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Ahmadinejad and Morsi Photo: EPA
Ahmadinejad and Morsi Photo: EPA
 
 

Despite sanctions, Iran offers Egypt aid package

Iranian President Ahmadinejad offers Egypt's Morsi to use Tehran's 'expertise' to boost struggling economy; asserts Islamic Republic is a nuclear power

Roi Kais, Reuters
Published: 02.06.13, 10:54 / Israel News

Iranian President Mahmoud Ahmadinejad, who is on an official visit to Cairo, has reportedly offered Egyptian President Mohamed Morsi an aid package meant to resuscitate Cairo's struggling economy.

 

Iran's own economy has been crippled by international sanctions imposed on the Islamic Republic over its nuclear program.

 

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The two countries do not have diplomatic relations but Morsi gave Ahmadinejad a red-carpet welcome on Tuesday, when he became the first Iranian leader to visit Cairo since 1979.

 

"I have said previously that we can offer a big credit line to the Egyptian brothers, and many services," Ahmadinejad told the Egyptian daily al-Ahram in an interview. He did not say if there had been any response.

 

The president said the Iranian economy had been affected by sanctions but it is a "great economy" that was witnessing "positive matters", saying exports were increasing gradually.

 

Egypt disclosed on Tuesday that its foreign reserves had fallen below the $15 billion level that covers three months' imports despite recent deposits by Qatar to support it.

 

Tourism has been badly hit by unrest since the uprising that toppled authoritarian President Hosni Mubarak two years ago, and investment has stalled due to the ensuing political and economic uncertainty.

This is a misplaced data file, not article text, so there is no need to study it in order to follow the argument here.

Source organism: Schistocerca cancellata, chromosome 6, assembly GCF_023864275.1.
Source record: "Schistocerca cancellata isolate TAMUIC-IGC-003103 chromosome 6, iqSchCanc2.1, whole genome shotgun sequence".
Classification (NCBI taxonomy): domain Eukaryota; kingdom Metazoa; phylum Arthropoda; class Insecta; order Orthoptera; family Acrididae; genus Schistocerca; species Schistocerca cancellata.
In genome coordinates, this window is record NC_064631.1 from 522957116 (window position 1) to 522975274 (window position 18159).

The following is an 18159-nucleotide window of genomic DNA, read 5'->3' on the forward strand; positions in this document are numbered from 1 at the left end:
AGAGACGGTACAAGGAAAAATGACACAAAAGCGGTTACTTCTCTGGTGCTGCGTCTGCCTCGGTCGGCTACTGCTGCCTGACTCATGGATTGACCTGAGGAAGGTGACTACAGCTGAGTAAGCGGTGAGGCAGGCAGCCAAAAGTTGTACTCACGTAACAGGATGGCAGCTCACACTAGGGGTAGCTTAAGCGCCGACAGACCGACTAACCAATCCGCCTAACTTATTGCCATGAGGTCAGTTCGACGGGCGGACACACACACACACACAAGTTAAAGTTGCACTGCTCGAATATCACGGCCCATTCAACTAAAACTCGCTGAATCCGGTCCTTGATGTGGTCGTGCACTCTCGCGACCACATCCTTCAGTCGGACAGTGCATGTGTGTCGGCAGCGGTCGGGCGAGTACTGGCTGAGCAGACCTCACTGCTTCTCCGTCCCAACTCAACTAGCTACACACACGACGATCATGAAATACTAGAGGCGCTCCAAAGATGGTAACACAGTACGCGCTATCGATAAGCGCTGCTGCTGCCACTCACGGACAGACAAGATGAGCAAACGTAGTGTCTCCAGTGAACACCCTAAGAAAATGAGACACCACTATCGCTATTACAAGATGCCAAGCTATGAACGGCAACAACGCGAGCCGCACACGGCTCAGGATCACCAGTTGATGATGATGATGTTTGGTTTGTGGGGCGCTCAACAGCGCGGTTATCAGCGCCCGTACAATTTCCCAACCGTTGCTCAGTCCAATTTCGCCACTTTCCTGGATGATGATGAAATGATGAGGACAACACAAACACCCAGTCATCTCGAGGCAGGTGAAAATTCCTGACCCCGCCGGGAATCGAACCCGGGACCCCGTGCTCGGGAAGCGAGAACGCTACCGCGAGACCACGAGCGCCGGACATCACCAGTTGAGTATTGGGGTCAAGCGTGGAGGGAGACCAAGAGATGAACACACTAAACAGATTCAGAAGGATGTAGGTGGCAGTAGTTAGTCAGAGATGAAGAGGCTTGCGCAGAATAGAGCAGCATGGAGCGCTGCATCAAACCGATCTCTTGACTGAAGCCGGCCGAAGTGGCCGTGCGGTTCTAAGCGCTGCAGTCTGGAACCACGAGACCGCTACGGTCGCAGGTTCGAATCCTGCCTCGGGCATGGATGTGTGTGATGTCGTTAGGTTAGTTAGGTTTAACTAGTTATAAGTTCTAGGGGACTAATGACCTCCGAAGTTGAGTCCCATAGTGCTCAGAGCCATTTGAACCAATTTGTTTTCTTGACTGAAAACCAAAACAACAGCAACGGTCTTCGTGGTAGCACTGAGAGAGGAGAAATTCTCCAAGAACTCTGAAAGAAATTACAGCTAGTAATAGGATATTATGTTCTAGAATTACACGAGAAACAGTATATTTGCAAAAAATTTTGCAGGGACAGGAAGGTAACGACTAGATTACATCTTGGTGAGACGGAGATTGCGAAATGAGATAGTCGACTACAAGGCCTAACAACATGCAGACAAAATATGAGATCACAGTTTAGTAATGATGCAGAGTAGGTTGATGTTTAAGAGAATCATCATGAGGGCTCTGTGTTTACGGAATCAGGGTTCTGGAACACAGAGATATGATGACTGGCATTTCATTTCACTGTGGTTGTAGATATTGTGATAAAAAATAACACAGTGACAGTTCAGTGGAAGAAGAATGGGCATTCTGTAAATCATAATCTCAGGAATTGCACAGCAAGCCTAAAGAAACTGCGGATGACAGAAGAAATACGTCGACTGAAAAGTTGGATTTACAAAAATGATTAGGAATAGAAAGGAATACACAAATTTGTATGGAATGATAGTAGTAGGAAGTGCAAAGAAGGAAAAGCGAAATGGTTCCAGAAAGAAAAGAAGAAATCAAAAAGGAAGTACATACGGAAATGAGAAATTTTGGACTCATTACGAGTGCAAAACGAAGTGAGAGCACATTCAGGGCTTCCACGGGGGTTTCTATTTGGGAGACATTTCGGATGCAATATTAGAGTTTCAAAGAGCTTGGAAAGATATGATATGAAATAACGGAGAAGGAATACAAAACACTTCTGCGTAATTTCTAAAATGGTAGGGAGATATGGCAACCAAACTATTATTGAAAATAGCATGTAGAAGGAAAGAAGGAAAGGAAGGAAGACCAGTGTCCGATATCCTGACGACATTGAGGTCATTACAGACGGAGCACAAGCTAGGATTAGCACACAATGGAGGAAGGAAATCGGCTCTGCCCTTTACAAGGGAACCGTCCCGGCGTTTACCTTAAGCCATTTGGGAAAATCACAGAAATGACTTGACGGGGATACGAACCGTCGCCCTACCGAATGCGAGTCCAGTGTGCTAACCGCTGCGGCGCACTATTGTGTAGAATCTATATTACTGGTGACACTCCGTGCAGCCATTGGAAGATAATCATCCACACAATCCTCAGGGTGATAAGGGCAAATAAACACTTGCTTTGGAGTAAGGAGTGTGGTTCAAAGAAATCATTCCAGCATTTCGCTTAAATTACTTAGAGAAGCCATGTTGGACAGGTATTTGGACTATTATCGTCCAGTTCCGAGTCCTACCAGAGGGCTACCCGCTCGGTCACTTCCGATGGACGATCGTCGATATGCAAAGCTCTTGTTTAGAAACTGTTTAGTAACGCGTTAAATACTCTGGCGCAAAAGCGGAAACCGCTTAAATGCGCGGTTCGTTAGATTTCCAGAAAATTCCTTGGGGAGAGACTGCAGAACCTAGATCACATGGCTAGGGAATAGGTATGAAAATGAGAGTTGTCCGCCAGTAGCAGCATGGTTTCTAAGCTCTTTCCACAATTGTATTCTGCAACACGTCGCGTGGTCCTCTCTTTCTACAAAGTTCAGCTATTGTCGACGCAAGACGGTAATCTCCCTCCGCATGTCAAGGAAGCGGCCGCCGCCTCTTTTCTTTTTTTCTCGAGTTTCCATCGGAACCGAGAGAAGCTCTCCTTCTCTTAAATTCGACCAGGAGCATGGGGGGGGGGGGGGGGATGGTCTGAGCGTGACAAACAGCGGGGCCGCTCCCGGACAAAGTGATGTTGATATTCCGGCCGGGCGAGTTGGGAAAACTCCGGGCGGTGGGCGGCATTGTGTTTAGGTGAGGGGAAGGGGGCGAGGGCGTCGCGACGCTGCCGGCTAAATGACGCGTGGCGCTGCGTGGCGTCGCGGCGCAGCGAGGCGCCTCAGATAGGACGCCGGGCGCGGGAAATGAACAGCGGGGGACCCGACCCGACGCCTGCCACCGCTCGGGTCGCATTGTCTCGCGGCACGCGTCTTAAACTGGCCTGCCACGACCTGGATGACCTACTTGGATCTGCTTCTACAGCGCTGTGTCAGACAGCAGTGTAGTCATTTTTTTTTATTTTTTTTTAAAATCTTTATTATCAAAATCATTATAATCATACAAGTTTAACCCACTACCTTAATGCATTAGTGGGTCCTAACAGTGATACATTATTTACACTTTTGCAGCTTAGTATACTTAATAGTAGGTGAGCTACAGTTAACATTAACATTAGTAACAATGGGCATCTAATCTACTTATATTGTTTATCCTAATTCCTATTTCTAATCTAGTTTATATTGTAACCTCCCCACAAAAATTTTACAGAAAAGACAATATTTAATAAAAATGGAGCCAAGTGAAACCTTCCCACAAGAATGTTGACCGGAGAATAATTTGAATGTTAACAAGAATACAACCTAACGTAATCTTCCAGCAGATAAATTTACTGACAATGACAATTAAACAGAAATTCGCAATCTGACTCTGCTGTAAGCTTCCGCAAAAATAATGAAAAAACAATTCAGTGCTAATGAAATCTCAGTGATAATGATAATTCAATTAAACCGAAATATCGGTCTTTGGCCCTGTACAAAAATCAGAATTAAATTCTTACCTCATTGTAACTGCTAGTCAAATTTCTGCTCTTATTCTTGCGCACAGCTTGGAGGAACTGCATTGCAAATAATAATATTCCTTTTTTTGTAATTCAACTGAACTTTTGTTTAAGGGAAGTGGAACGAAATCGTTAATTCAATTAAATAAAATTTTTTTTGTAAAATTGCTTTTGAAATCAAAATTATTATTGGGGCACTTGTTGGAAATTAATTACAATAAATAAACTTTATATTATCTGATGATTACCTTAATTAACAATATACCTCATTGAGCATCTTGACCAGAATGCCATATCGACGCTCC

Ahmadinejad said there had been scant progress on restoring ties between the Middle East's two most populous states: "No change happened in the last two years, but discussions between us developed and grew, and President Mohamed Morsi visited Iran and met us, as he met the Iranian foreign minister. And we previously contacted Egypt to know about what is happening with Syrian affairs," he said.

 

One persistent obstacle to ties in Cairo's eyes was the naming of a street in Tehran after an Egyptian Islamist militant who led the 1981 assassination of President Anwar Sadat, who signed the treaty with Israel.

 

"On the question of the street name or its removal, these are matters that will be dealt with gradually," Ahmadinejad said.

 

The Iranian leader visited the historic al-Azhar mosque and university on Tuesday and met its grand sheikh, Egypt's leading Sunni Muslim scholar, but received a stern rebuke over Iran's attitude towards Gulf Arab states and its attempts to spread Shiite influence in Sunni countries.

 

 

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